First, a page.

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Home Entertainment Consumer Guide: January 7, 2016

And ... we're back! Welcome to 2016, dear readers of the Home Entertainment Consumer Guide, your one-stop walkthrough of viewing pleasures on Netflix, other streaming services, Blu-ray and DVD. What's new? What's good? What should you watch this weekend? We're starting the year a little differently, highlighting 10 interesting, quality offerings on Amazon Prime as well as our standard "New to Netflix" section. Amazon has been increasingly robust lately in their streaming options, even getting a few films that were only recently released in theaters for their Prime members. Pick one to watch. Then scan down to the Blu-ray/DVD section as the year starts strongly with a fantastic Criterion two-film release, one of the best documentaries of 2015 and a few arthouse hits you may have missed. Get your calendars out and cancel your plans for the next week. There are movies to watch!


"Almost There"
"Blow Out"
"Bone Tomahawk"
"Dark Places"
"Ex Machina"
"I'm Not There"
"Mississippi Grind"
"While We're Young"


"Across the Universe"
"Galaxy Quest"
"Pee-wee's Big Adventure"
"The Rundown"
"The Shining"
"Training Day"
"We Were Here"


"The Complete Lady Snowblood" (Criterion)

I had never seen Toshiya Fujita's "Lady Snowblood" until this Criterion Blu-ray release, but always knew that it was a major influence on Quentin Tarantino's "Kill Bill." Not only can you see more than just homage to "Snowblood" in Tarantino's near-remake but it's clear that Fujita's film influenced everything he's made since stylistically, from the chapter titles to the unique chronology (I also never connected this film to Chan-wook Park's "Lady Vengeance," but, well, duh). Ignoring for a minute how many people have cribbed from it in the 40 years since, "Lady Snowblood" simply rules. It's a visually striking vengeance flick that feels like it was wrongly lumped in with a bunch of foreign violence/exploitation/martial arts films of the '70s. The tale of a woman seeking vengeance on the people who raped and imprisoned her mother could be released today, especially with the gorgeous restoration from Criterion. It's engaging both narratively and visually, with some of the most striking imagery you'll see on a Blu-ray this year. Criterion is opening the year at a near-peak, setting the bar for releases yet to come in 2016. Even 12 months from now, I find it hard to believe this won't be one of the best. The next time there's a flash sale, put this in your cart before it sells out.

Buy it here 

Special Features
New 2K digital restorations of both films, with uncompressed monaural soundtracks on the Blu-rays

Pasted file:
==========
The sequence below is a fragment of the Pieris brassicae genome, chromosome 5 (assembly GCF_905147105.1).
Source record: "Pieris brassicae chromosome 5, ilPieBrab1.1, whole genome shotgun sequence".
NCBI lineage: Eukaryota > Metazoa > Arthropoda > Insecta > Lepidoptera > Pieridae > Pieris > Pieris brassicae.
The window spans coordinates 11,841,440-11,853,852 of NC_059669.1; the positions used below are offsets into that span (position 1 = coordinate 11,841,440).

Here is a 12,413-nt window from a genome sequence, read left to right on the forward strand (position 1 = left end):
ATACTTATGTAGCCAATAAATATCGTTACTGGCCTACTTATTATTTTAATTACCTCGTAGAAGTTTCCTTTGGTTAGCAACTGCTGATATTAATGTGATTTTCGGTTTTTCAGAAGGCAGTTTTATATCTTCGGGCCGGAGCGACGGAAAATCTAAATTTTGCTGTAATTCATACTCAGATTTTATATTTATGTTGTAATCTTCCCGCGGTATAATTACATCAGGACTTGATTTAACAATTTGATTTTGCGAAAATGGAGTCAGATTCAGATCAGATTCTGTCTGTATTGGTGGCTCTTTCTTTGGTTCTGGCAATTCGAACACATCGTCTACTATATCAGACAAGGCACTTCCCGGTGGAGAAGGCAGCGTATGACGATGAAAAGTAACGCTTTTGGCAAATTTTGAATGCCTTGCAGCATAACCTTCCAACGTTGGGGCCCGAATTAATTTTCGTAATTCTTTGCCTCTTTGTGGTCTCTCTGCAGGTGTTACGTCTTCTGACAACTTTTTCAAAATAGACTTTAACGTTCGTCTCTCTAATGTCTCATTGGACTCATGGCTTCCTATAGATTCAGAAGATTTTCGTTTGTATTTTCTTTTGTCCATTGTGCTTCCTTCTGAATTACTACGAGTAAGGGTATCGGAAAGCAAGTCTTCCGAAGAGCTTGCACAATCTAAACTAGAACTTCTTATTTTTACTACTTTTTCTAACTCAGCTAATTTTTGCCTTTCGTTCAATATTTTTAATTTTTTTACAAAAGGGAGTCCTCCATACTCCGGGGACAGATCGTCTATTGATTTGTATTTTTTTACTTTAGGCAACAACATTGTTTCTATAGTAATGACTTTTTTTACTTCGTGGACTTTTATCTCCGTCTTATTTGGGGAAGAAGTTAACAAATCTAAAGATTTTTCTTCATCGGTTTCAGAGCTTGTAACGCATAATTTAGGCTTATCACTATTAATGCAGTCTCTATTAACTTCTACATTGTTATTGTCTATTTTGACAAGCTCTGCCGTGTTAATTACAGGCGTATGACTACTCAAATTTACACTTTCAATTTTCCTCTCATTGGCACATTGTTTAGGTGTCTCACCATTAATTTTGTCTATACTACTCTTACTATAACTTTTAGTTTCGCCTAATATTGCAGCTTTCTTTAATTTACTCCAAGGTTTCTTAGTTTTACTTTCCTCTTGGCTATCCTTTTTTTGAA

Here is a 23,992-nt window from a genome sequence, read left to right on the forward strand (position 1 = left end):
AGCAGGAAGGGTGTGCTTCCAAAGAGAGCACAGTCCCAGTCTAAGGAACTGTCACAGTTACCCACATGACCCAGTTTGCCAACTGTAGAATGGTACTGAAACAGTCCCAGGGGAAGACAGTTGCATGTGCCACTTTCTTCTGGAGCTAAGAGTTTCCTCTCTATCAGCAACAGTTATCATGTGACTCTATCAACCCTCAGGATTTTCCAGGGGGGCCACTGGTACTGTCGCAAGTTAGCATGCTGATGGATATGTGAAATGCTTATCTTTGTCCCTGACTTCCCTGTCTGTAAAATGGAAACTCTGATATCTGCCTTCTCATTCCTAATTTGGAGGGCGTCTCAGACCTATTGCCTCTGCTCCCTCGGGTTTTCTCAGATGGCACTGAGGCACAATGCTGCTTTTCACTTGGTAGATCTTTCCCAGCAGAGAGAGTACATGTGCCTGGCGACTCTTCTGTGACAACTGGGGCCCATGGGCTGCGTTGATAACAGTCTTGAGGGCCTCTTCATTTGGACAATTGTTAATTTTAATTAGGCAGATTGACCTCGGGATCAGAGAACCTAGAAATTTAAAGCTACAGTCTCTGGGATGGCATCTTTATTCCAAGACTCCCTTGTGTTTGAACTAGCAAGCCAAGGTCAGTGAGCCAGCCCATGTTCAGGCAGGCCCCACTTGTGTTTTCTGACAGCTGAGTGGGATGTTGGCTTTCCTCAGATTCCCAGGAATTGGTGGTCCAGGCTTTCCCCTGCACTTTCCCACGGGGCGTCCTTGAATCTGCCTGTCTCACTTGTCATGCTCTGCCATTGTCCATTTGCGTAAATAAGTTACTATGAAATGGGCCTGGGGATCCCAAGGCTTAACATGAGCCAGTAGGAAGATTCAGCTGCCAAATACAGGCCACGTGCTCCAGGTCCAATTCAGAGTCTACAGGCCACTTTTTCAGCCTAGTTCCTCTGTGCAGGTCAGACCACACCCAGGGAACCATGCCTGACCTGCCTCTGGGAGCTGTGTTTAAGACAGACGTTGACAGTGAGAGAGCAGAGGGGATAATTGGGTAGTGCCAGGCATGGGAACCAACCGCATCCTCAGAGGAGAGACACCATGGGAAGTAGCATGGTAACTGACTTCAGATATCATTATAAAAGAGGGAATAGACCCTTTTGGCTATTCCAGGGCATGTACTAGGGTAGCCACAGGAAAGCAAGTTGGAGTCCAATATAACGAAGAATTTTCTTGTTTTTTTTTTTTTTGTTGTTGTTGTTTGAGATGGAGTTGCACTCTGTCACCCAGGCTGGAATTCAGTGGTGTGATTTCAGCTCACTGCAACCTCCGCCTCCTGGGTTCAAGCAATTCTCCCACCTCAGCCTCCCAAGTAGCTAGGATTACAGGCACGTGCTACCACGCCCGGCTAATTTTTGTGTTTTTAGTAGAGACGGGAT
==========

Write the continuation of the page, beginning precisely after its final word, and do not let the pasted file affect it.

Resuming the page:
New interviews with Kazuo Koike, the writer of the manga that inspired the films, and screenwriter Norio Osada
New English subtitle translations
Plus: An essay by critic Howard Hampton

"Queen of Earth"

Alex Ross Perry's drama of depression and bitter friendship is one of the most underrated films of 2015, featuring two of its best performances. How underrated? Even the studio that released it didn't deem it worthy of a Blu-ray release, which is just unacceptable in 2016. Pick it up on DVD instead to see a brilliant study of a woman descending into madness when she loses the two men that centered her in this world: her father and boyfriend. She returns to a lake house with a friend at which she was so much happier a year earlier, as Perry cuts back and forth between that happier time and today, playing with roles of female friendship, support and even resentment. Elisabeth Moss and Katherine Waterston do the best work of their careers to date. It's a must-see. Even on DVD.

Buy it here 

Special Features
Commentary with Writer/Director/Producer Alex Ross Perry and Producer/Star Elisabeth Moss
Behind the Scenes

"The Look of Silence"

Speaking of must-sees, Joshua Oppenheimer's follow-up to "The Act of Killing" could be the dark horse to steal the Oscar from frontrunner "Amy" next month. (Personally, I'd go with "Listen to Me, Marlon" but nobody asked me). Whatever wins, Oppenheimer's film is an essential one, a mesmerizing look at the other side of violence and how lack of acknowledgement of evil allows it to linger. The people in Oppenheimer's film not only live in the shadow of violence, but are neighbors with its perpetrators. How does it impact a society when we deny our most painful chapters? Using a completely different approach from the theatricality of "Killing," Oppenheimer proves that he is a very important filmmaker, and I can't wait to see what he does next. I have a feeling, like our best documentarians, we'll be writing about Oppenheimer every few years for the next several decades. As for the great Drafthouse Blu-ray release, it includes converations with Errol Morris and Werner Herzog about the film, so you know you want it, and you know the company Oppenheimer now belongs in.

Buy it here 

Special Features
20-Page Booklet
Audio Commentary with Director Joshua Oppenheimer and Executive Producer Errol Morris
Q&A with Director Joshua Oppenheimer and Executive Producer Werner Herzog From the 2015 Berlin Film Festival
Footage from the Indonesian Premiere of The Look of Silence Including a Q&A with Protagonist Adi Rukun
A Conversation About The Look of Silence with Director of Joshua Oppenheimer
Digital Download

"Bone Tomahawk"

Try not to join in the "Bone Tomahawk" vs. "The Revenant" vs. "The Hateful Eight" conversation that seems to pop up in Film Twitter every 22-23 minutes. It's not worth the fight. I'll be the jerk who says that all three are good, and, even more importantly, all three are actually very different. "Bone Tomahawak" is the most old-fashioned of the bunch (thereby engendering support from purists annoyed by Iñárritu's and Tarantino's self-indulgence) but that's not to imply it doesn't have its own subversive charms too. And, of course, two of them share Kurt Russell and his awesome facial hair. What's fun about "Bone Tomahawk" is that it's something of two movies in one. For two acts, it's an old-fashioned Western as a posse (including Russell, Matthew Fox, Patrick Wilson and Richard Jenkins) tracks down a kidnapped woman. Then it becomes something very different, and terrifying. This is a clever genre offering, the kind of movie that grows in cult status over the years. Get on the bandwagon early, if it's not too late already.